US long-term government bonds endured selling on Wednesday, driving sovereign debt prices lower from Germany to Canada, as markets turned jittery ahead of the conclusion of the Federal Reserve’s latest policy meeting.

The yield on the benchmark 10-year Treasury note, which moves inversely to its price, gained as much as 0.05 percentage points to more than 1.67 per cent in Wall Street trading. That brought one of the world’s most closely watched measures of borrowing costs to its highest level since February 2020. The yield on 30-year bonds also rose, hitting 2.44 per cent.

Stocks on Wall Street followed bond prices lower, led by the technology sector. The blue-chip S&P 500 was down 0.4 per cent at lunchtime in New York while the tech-heavy Nasdaq Composite sank more than 1 per cent.

The rise in yields is notable since trading in the $21tn US government debt market is typically tame ahead of the central bank’s policy decisions. Investors expect the Fed to upgrade its economic growth forecasts to reflect a turbocharged recovery for the US economy from the pandemic.

Borrowing costs have been rising, with the 10-year yield increasing from about 0.9 per cent at the start of this year, as markets anticipated a jump in inflation from President Joe Biden’s $1.9tn stimulus and the rollout of Covid-19 vaccines. Market measures of inflation expectations have also soared. The 10-year break-even rate, which is derived from US inflation-protected government securities, reached a seven-year high of 2.3 per cent this week.

Fed chair Jay Powell has appeared relaxed about the sharp moves in rates so far. But at his press conference following the Fed decision at 2pm Washington time, investors will be on alert for clues around the timing of the first post-recession interest rate rise and the potential wind-down of the Fed’s $120bn-a-month asset purchase programme that has supported financial markets since March 2020.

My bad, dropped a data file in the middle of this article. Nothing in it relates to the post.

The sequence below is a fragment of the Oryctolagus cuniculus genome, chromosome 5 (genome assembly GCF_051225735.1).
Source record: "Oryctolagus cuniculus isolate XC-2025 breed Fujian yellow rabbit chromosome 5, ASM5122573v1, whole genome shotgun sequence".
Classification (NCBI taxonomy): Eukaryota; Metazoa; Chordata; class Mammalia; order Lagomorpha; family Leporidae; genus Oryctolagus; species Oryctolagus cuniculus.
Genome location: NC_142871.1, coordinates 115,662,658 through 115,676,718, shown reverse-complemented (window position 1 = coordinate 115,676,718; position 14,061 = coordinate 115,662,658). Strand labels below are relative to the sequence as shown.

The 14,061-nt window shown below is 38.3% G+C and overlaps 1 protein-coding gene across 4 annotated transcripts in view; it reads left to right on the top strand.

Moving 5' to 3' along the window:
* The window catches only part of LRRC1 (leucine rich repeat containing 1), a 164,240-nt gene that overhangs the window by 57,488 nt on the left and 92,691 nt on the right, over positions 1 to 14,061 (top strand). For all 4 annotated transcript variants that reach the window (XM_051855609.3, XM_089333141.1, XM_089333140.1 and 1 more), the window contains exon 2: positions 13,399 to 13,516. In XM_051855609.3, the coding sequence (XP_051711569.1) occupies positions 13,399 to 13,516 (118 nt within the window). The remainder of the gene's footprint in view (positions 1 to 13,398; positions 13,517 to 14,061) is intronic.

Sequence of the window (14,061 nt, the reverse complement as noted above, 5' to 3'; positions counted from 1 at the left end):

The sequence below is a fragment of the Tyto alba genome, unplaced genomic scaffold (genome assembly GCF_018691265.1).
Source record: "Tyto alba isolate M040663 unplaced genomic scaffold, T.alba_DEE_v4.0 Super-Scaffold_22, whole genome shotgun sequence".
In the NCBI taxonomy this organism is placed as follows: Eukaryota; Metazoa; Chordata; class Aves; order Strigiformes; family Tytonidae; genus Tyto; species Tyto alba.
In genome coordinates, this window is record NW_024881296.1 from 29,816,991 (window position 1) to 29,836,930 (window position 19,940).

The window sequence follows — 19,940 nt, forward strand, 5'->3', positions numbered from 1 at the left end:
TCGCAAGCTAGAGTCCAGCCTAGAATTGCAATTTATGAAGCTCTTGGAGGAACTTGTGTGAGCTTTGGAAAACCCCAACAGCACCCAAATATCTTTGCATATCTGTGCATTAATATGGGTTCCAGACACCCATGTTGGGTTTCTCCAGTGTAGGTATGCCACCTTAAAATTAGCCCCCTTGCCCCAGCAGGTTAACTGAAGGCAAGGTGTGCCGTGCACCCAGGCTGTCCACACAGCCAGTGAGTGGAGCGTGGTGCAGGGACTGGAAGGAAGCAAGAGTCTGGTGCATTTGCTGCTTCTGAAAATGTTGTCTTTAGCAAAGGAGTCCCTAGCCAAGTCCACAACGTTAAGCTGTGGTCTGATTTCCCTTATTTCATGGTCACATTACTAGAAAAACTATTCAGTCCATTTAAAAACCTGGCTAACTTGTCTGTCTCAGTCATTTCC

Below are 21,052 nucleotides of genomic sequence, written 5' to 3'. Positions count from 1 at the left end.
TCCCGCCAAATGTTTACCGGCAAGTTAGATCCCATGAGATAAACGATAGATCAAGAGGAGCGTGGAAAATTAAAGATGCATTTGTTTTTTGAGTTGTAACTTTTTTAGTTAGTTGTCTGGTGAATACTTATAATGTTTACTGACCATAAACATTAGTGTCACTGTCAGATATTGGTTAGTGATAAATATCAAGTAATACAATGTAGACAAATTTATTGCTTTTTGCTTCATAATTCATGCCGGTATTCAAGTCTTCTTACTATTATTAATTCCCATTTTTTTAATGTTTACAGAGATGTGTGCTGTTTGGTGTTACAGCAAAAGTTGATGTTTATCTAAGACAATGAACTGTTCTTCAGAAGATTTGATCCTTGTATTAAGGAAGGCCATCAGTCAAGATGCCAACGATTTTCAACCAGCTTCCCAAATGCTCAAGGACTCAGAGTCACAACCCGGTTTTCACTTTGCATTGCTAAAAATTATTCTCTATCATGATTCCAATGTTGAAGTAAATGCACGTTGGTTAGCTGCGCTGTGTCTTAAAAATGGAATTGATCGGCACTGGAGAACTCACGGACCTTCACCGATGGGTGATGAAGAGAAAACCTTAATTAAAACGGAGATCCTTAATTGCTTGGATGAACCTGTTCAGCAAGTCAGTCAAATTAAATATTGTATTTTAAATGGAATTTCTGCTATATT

The Fed had a “communications challenge” around tapering stimulus that it would “seek to push back” against, said Silvia Dall’Angelo, senior economist at Federated Hermes. That meant bond markets were likely to stay volatile, she added, because the Fed’s move to average inflation targeting, which allowed the central bank to be more tolerant of price increases overshooting, made it harder for investors to predict monetary policy.

“They have not stated exactly the extent of the overshoot they are comfortable with or for how long,” Dall’Angelo said. “From a market perspective this brings uncertainty and volatility.” 

The bond sell-off in the US spread to other countries on Wednesday, taking the yield on the UK’s benchmark 10-year gilt up 0.05 percentage points to 0.83 per cent. The yield on the equivalent German Bund rose by the same margin to minus 0.29 per cent, while Canada’s 10-year yield climbed 0.04 percentage points to 1.61 per cent alongside rising yields in Australia, Brazil and Greece.

The sharp sell-off in longer-dated Treasuries pushed one portion of the US yield curve, which tracks the difference between two-year and 10-year government bond yields, to its highest point since September 2015, at 1.49 percentage points.

Lidia Treiber, director of fixed income research at WisdomTree Investments, said that even though the US was closer to an interest rate rise than economies that were recovering more slowly from coronavirus, it made sense for fears about tighter US monetary policy to spread around global bond markets.

“The US central bank is giving investors a window into the pace at which other central banks will eventually tighten,” she said, following heavy monetary stimulus from global rate-setters since the start of the pandemic.

In Europe, the Stoxx 600 benchmark closed down 0.5 per cent and London’s FTSE 100 dropped 0.6 per cent. The dollar, as measured against a basket of currencies, traded flat.



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